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Once a Shining Example in the Middle East, Turkey is No Longer Secular

© AP Photo / UncreditedTurkish President Recep Tayyip Erdogan speaks to the media after Eid Al-Fitr prayers in Istanbul.
Turkish President Recep Tayyip Erdogan speaks to the media after Eid Al-Fitr prayers in Istanbul. - Sputnik International
Following the Turkish government’s decision to sentence two journalists for publishing images of the Prophet Muhammad, Kemal Okuyan speaks with Radio Sputnik’s Loud & Clear to consider the question of whether Turkey is still a secular state.

"They are being accused of insulting the holy beliefs of Turkish people," Okuyan, a journalist with SoL newspaper, tells Loud & Clear, referring to two reporters with Cumhuriyet, who illustrated articles with satirical images of the Prophet Mohammed from controversial French humor magazine Charlie Hebdo.

"The images were not insulting anything, but it was against terror…there was nothing related to it insulting religion or what they call in Turkish courts 'insulting the holy beliefs of people.'"

Charging journalists with crimes of insulting religions is shift away from the secular government in place prior to the administration of current President  Erdogan.

"Turkey is normally a secular country. For 15 years the [Justice Development Party] AKP government systematically changed the political system in Turkey," Okuyan says.

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"This week, the main speaker of parliament, from AKP, the government party, declared that in the new constitution, we don’t need the principle of secularism and there should be, somehow, Islam inside the constitution.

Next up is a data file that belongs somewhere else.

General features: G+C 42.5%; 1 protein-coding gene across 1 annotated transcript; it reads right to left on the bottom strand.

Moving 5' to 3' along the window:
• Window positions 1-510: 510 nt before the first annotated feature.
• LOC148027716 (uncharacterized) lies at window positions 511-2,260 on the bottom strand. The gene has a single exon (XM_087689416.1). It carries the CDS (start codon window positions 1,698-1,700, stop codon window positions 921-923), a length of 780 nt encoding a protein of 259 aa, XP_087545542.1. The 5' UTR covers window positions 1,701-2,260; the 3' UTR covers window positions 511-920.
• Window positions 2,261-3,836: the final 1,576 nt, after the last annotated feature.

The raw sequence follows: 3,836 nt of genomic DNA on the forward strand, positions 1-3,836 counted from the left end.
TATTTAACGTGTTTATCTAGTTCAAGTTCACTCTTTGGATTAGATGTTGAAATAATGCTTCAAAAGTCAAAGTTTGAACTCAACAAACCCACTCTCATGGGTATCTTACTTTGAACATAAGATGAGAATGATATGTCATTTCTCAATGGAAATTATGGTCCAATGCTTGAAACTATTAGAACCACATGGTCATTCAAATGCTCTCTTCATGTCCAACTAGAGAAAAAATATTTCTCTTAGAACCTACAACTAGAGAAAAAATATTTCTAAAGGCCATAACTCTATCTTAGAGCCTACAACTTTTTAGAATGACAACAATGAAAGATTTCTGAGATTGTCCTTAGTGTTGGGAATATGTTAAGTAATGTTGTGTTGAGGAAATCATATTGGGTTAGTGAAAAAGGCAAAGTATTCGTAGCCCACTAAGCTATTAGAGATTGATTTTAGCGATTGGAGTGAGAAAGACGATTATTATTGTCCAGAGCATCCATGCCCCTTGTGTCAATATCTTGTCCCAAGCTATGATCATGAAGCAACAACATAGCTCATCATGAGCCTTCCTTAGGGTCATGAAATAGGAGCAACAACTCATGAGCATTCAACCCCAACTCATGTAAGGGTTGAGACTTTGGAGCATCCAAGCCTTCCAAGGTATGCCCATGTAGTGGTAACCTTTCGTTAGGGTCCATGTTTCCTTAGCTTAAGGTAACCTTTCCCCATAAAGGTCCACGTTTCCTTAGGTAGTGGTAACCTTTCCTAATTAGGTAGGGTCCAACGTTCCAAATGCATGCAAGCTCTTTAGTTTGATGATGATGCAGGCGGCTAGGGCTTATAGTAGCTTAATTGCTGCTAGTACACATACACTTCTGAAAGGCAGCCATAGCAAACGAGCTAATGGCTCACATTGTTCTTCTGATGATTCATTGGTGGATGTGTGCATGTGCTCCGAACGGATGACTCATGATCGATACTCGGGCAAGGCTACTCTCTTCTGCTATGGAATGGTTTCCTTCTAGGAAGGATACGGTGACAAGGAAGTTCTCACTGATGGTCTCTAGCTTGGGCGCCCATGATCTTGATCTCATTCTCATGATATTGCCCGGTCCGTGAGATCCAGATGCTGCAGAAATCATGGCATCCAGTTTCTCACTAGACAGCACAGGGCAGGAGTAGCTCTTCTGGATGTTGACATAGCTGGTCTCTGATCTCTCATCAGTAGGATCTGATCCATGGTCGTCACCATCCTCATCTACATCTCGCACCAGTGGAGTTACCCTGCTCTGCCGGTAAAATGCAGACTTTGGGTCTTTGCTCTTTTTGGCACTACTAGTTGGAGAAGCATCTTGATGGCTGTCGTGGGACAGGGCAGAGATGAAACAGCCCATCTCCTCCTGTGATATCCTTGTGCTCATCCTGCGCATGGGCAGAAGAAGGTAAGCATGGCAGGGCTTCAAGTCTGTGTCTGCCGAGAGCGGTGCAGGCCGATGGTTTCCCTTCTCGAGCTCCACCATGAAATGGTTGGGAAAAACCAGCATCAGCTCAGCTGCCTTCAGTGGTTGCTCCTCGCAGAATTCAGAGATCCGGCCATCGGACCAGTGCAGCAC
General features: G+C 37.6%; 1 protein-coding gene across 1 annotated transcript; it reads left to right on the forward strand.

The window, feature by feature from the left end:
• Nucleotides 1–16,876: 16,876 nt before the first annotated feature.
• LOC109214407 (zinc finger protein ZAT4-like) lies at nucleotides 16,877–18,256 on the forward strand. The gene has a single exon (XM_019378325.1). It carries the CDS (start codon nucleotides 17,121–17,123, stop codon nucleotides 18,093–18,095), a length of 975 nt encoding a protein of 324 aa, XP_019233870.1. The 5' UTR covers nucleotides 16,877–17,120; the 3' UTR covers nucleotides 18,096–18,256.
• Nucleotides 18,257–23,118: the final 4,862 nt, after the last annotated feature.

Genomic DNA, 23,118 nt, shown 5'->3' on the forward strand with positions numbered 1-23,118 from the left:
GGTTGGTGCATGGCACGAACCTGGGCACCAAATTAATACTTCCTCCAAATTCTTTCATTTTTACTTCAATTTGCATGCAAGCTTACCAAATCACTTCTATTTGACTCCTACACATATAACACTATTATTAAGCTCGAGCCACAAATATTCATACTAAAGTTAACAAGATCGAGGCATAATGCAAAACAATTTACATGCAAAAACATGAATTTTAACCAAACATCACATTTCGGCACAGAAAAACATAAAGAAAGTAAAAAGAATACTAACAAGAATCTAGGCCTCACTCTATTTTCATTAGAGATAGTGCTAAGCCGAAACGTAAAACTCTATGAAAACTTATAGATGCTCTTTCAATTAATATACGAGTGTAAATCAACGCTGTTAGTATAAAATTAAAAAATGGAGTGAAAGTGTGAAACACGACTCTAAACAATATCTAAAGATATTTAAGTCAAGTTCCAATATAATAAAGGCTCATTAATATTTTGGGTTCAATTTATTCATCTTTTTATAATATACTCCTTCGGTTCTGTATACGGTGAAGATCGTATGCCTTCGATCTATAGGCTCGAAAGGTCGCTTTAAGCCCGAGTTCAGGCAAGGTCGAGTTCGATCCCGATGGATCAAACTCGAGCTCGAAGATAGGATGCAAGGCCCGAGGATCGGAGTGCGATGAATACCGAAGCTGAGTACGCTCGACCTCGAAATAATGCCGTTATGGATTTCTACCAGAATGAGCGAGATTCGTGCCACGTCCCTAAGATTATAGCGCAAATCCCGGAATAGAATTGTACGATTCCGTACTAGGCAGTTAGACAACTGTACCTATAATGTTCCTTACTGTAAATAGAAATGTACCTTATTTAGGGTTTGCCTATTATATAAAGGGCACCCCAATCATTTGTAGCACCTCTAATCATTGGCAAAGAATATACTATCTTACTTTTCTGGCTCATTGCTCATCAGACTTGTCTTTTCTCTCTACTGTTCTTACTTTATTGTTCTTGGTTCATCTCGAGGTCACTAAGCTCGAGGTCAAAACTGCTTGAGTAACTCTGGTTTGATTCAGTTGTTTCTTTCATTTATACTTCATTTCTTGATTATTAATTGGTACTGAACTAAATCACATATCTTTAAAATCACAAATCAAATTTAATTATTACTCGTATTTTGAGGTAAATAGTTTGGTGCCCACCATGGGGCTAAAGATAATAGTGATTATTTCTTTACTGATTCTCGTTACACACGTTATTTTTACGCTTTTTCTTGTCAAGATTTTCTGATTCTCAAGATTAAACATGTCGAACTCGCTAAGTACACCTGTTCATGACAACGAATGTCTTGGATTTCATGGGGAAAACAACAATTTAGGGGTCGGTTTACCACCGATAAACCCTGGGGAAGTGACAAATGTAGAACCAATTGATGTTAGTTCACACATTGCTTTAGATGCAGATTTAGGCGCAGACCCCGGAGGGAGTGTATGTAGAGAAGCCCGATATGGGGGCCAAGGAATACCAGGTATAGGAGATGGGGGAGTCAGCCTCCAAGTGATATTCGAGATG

"He declared their intention is to change Turkey into an Islamic state."

Historically, Turkey’s secularism was crucial, following the breakup of the Ottoman Empire.

"…One of the countries that has some secular identity was Syria," Okuyan says, though its future is far from certain. "Turkey was also one of the secular countries, starting from the republic period since 1923."

But since the end of World War II, Islam has been used to attack progressive forces within the country.

Turkish journalists cover their mouths with black ribbons before the trial of Can Dundar, the editor-in-chief of opposition newspaper Cumhuriyet and Erdem Gul, the paper's Ankara representative, outside the courthouse in Istanbul, Friday, April 1, 2016 - Sputnik International
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"Now, with AKP, 15 years, we have no secularism, because of the education system…[in which] education for Islam is required by law," he says. "There are no public schools now. They all turned [into] religious schools.

"The last castle for secularism is the constitution, and now there is a discussion on this."

By citing vague, religious laws, the Erdogan government can launch crackdowns on opposition journalists for political reasons.

"During this Syrian crisis, from the beginning, our newspaper [SoL] did a lot of good things. It was an alternative news source. So this is why there are real systematic and continuous attacks," Okuyan says. "It is not only cases against the writers or contributors like me, but also the news quarterly is under attack without any explanation. And without any law."

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